University of Minnesota's critics are wrong

  • Article by: LINDA COHEN
  • Updated: April 10, 2013 - 4:20 PM

Gov. Arne Carlson's claims of excessive compensation, administrative bloat and more were just all wrong.

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rolflindyApr. 9, 13 6:14 PM

This letter would have been more effective with a better explanation of the tasks accomplished by all those 6 figure administrators. She also didn't prove her assertion that Carlson's piece "contained inaccurate information, omissions and contradictory criticisms."

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alansonApr. 9, 13 6:16 PM

The bottom line is the University is increasingly unaffordable for the average student. There's no question about that. We can argue about whether this equates to "bloat" or not. But it's the job of the Board of Regents to ensure that the U provides a good college education that can be afforded by the average Minnesota student. Rather than quibbling with the ex-Governor about factoids, the Board needs to provide a strategy for maintaining the affordability of an education at the University. If the Board doesn't do that, or can't do that, then the members are not doing their job.

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pumiceApr. 9, 13 6:19 PM

Most telling statement from the article: "[F]or families earning adjusted gross incomes of $75,000 or less, the university’s Twin Cities campus has a lower net price (tuition, fees, room and board minus financial aid) than any other four-year college in the state — public or private." This despite "a $140 million reduction in annual state support to the university since 2008."

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pumiceApr. 9, 13 6:24 PM

Regarding rolflindy's contention that Ms. Cohen "didn't prove her assertion that Carlson's piece 'contained inaccurate information, omissions and contradictory criticisms.'" Re-read paragraphs 2 and 6 through 10. Pay particular attention to statements beginning with the words "also" and "moreover".

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jameswallaceApr. 9, 13 6:34 PM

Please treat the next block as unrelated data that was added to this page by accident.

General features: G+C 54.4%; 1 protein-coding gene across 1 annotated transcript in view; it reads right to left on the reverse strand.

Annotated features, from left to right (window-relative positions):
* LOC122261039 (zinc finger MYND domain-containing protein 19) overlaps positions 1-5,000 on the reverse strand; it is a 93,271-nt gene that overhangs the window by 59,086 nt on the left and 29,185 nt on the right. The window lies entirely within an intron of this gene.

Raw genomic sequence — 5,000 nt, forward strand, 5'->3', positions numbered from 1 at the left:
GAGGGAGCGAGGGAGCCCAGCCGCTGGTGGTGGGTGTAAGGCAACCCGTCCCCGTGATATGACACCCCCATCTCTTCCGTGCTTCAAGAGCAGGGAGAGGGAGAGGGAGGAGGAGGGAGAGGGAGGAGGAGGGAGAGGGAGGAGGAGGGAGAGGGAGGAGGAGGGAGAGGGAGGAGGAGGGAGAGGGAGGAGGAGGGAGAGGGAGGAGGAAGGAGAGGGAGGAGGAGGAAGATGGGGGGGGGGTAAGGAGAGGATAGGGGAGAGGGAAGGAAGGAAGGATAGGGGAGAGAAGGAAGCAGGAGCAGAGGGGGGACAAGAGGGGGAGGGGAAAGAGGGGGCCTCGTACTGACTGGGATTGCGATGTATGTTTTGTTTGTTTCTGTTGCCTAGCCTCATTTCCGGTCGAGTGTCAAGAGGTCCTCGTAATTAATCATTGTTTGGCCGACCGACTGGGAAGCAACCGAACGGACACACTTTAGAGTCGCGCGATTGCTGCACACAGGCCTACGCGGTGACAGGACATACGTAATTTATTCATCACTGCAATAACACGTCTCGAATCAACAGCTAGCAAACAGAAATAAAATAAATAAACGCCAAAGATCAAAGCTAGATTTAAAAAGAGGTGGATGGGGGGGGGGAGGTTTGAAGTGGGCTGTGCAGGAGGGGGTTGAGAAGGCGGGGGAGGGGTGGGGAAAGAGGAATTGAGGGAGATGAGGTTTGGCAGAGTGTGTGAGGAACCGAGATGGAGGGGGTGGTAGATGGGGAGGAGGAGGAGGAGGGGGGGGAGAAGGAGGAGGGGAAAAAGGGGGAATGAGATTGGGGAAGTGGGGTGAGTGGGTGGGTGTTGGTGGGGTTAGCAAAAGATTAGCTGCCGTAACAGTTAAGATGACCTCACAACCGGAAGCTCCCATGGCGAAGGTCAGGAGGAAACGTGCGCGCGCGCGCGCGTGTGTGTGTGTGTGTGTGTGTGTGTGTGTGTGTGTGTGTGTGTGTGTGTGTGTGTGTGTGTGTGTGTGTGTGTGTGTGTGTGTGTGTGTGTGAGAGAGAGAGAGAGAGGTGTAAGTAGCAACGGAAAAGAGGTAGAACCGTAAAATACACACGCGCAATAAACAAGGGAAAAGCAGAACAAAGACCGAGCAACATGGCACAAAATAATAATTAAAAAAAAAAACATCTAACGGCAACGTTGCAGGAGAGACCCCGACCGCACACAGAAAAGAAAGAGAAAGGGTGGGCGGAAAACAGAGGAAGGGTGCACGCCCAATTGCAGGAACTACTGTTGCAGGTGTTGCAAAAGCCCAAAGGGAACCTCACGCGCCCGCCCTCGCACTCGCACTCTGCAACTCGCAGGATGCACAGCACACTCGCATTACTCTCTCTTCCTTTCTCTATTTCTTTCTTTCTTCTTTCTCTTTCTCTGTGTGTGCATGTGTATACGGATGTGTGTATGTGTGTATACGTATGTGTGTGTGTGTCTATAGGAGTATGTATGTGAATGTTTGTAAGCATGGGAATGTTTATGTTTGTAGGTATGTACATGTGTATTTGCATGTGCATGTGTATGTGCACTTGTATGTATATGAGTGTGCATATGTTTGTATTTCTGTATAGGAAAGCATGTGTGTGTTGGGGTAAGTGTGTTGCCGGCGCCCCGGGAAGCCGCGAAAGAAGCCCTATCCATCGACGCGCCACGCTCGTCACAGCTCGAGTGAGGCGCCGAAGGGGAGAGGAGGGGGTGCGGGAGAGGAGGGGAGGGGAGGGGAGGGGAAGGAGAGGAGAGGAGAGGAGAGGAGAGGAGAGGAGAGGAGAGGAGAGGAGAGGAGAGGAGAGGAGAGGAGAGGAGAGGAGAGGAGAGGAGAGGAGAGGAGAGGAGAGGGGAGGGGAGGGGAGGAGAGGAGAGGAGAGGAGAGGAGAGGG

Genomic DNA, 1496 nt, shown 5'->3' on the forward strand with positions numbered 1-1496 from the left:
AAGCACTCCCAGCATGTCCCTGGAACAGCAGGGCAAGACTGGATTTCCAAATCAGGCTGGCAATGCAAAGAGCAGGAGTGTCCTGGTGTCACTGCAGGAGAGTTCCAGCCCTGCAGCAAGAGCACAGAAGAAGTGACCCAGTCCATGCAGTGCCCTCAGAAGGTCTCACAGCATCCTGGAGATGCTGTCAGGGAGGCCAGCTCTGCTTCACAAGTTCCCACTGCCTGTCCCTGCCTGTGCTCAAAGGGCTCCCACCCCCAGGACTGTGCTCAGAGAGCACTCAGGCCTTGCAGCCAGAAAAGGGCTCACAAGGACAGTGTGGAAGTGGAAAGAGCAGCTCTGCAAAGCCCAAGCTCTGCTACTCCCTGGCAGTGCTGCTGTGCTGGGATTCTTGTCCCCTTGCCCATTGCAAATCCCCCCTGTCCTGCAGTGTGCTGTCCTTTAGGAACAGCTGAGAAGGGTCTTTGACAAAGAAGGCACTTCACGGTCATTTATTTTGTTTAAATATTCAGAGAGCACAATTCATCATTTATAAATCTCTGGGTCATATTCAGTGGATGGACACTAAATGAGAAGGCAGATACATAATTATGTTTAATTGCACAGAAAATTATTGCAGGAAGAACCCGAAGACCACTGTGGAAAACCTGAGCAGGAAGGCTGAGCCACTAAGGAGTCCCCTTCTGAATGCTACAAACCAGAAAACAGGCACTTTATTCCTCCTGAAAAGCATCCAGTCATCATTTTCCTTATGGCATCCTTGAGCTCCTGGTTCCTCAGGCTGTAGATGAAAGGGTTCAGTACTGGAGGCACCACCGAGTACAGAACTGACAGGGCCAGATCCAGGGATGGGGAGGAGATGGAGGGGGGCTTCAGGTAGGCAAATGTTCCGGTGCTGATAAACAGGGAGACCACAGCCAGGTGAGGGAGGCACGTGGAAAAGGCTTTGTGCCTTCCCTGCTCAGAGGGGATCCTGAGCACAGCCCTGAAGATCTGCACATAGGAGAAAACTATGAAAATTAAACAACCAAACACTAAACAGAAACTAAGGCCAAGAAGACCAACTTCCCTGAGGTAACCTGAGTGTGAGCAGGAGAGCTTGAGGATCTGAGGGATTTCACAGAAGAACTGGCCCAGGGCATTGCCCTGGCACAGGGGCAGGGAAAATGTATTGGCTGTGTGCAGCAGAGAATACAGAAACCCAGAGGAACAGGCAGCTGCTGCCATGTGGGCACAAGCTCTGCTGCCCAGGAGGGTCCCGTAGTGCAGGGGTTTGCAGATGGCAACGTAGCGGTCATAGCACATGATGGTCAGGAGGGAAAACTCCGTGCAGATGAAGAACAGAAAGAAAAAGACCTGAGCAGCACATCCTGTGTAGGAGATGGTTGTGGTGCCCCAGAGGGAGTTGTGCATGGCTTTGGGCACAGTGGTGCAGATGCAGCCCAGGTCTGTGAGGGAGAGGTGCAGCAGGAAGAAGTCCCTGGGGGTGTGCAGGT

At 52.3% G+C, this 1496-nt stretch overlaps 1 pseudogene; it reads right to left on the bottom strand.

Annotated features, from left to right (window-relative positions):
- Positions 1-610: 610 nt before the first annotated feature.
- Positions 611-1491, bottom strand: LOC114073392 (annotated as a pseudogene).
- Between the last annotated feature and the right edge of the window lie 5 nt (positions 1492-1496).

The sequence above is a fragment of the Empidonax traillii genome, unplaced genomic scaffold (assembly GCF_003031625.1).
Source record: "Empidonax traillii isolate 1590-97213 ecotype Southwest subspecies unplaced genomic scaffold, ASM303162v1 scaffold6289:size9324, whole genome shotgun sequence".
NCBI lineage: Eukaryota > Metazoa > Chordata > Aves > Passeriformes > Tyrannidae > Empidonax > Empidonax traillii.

Any institution that thinks it can spend $800,000 to NOT play a game is bloated.

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ti1310Apr. 9, 13 7:18 PM

Most telling statement from the article: "[F]or families earning adjusted gross incomes of $75,000 or less, the university’s Twin Cities campus has a lower net price (tuition, fees, room and board minus financial aid) than any other four-year college in the state — public or private." This despite "a $140 million reduction in annual state support to the university since 2008."---- And very misleading, financial aid formulas look at the assets of the parents, not just adjusted income. Second Cohen omits the fact that tuition has gone up far faster than inflation. third if benchmarking against UW Madison this statement would not hold true. for Cohen to make this statement is disingenuous at best.

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ti1310Apr. 9, 13 7:26 PM

----Regarding rolflindy's contention that Ms. Cohen "didn't prove her assertion that Carlson's piece 'contained inaccurate information, omissions and contradictory criticisms.'" Re-read paragraphs 2 and 6 through 10. Pay particular attention to statements beginning with the words "also" and "moreover".--- words don't make for proof pumice metrics do. Carlson supported his contentions in his op ed with metrics along with benchmarking to allow the reader to see the basis for his contentions, and cohen has not... rolflindy's statement is not a contention pumice, its a fact...

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justsaying79Apr. 9, 13 7:31 PM

ti1310: Tuition has indeed gone up faster than inflation. However, cost of attendance has NOT gone up. Cost of attendance is paid by tuition plus state support. As state support has gone done dramatically, the share of cost paid by the student (tuition) has gone up a lot, even as overall cost has not gone up.

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ti1310Apr. 9, 13 7:35 PM

---ti1310: Tuition has indeed gone up faster than inflation. However, cost of attendance has NOT gone up. Cost of attendance is paid by tuition plus state support. As state support has gone done dramatically, the share of cost paid by the student (tuition) has gone up a lot, even as overall cost has not gone up.--- Your contention is not true, total cost in real terms for undergraduate attendance at the U has gone up over the last 10 years..

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ti1310Apr. 9, 13 7:39 PM

The number of employees at the University of Minnesota with "human resources" or "personnel" in their job title—272—has increased by a third since the 2004-2005 academic year, a period during which the enrollment grew approximately 8%.

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